Basque separatist group ETA “has handed” over weapons to members of “civil society”, according to an environmentalist in the region, following a pledge to give up all its remaining arms by Saturday.
The handover in the French city of Bayonne will not dissolve the group, which declared a ceasefire in 2011 after killing more than 800 people during a decades-long campaign for an independent state in northern Spain and southwest France.
“We have the political and technical responsibility for ETA’s disarmament, and it has been done,” Basque environmentalist Txetx Etcheverry told the AFP news agency on Saturday.
“ETA has handed over its weapons to civil society. They are on French soil,” he added, giving no other details about the purported arms transfer or the contents of the arsenal itself, saying they were “confidential”.
Analysts say ETA’s arsenal is estimated at 130 handguns and two tonnes of explosives.
“Disarming, of course isn’t the same as disbanding, and we are told ETA members have gone away for a period of reflection to decide where they go from here,” Al Jazeera’s Laurence Lee, reporting from Bilbao, said.
“One thing is for certain though: an armed group without arms doesn’t have much point’.
‘Nothing in return’
In Spain’s capital, Madrid, the government on Saturday dismissed ETA’s disarmament as a unilateral affair and warned that the group – which it denounces as a “terrorist” organisation – could expect “nothing” in return.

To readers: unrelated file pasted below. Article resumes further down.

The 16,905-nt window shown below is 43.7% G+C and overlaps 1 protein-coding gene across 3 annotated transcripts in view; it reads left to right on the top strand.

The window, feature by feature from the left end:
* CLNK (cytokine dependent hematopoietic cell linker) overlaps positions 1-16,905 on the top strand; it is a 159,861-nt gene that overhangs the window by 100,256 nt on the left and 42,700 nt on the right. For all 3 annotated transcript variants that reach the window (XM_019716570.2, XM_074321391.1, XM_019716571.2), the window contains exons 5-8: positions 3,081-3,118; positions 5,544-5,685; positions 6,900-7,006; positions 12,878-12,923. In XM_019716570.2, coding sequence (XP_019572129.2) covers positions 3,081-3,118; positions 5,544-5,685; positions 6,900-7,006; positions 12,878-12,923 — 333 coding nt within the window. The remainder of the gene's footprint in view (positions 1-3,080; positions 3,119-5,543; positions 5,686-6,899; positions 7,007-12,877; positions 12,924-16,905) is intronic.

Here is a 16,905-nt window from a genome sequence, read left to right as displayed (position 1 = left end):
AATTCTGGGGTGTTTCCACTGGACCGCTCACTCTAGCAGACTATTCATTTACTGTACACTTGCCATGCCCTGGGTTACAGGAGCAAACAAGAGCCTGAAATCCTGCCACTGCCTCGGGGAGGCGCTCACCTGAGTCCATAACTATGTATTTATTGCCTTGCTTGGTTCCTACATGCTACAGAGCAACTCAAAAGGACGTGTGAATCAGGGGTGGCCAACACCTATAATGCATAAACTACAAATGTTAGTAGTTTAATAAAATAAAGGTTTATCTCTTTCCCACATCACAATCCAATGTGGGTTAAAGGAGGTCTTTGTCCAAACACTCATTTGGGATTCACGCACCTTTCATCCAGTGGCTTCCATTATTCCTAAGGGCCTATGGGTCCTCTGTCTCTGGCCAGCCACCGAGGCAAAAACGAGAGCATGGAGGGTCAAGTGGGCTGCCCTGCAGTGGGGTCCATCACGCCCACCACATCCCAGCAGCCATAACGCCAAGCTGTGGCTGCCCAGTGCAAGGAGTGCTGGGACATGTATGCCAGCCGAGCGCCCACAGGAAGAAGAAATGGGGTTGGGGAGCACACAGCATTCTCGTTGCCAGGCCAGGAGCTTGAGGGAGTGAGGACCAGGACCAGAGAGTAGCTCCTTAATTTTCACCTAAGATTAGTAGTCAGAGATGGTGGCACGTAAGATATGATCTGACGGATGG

“It will not reap any political advantage or profit,” said Inigo Mendez de Vigo, Spain’s culture minister and its government spokesman.
“May it disarm, may it dissolve, may it ask forgiveness and help to clear up the crimes which have not been resolved,” he said.
A government source told the Reuters news agency that Madrid did not believe the group would hand over all its arms, while Spain’s state prosecutor has asked the High Court to examine those surrendered for murder weapons used in unresolved cases.
Anger among Basques at political and cultural repression during the Spanish dictatorship of General Francisco Franco led to the founding of ETA – which in Basque stands for “Basque Country and Freedom” – in 1959.
Following Spain’s return to democracy in the 1970s, the Basque region gained more autonomy and the group’s continued bombings and assassinations caused public support to wane.
One year after its last deadly attack, the killing of a French police officer near Paris in March 2010, ETA announced it was renouncing violence.
‘Death and pain’
Journalist Gorka Landaburu, who had written articles critical of ETA and in return got a bomb in the mail which left him blind in one eye and took a thumb off, said he believed the entire armed struggle was a waste of time.
“It’s easy to apologise – I’m not asking them to punish themselves in public. But they need to think hard about what they actually gained in 50 years,” he told Al Jazeera.
“Nothing. They just caused death and pain, even on their own side.”
The group chose not to disarm in 2011 when it called its truce, but has been severely weakened in the past decade after hundreds of its members were arrested in joint Spanish and French operations and weapons were seized.
In a symbolic gesture in 2014, ETA released a video showing masked members giving up a limited weapons cache to verifiers.
Source: Al Jazeera and news agencies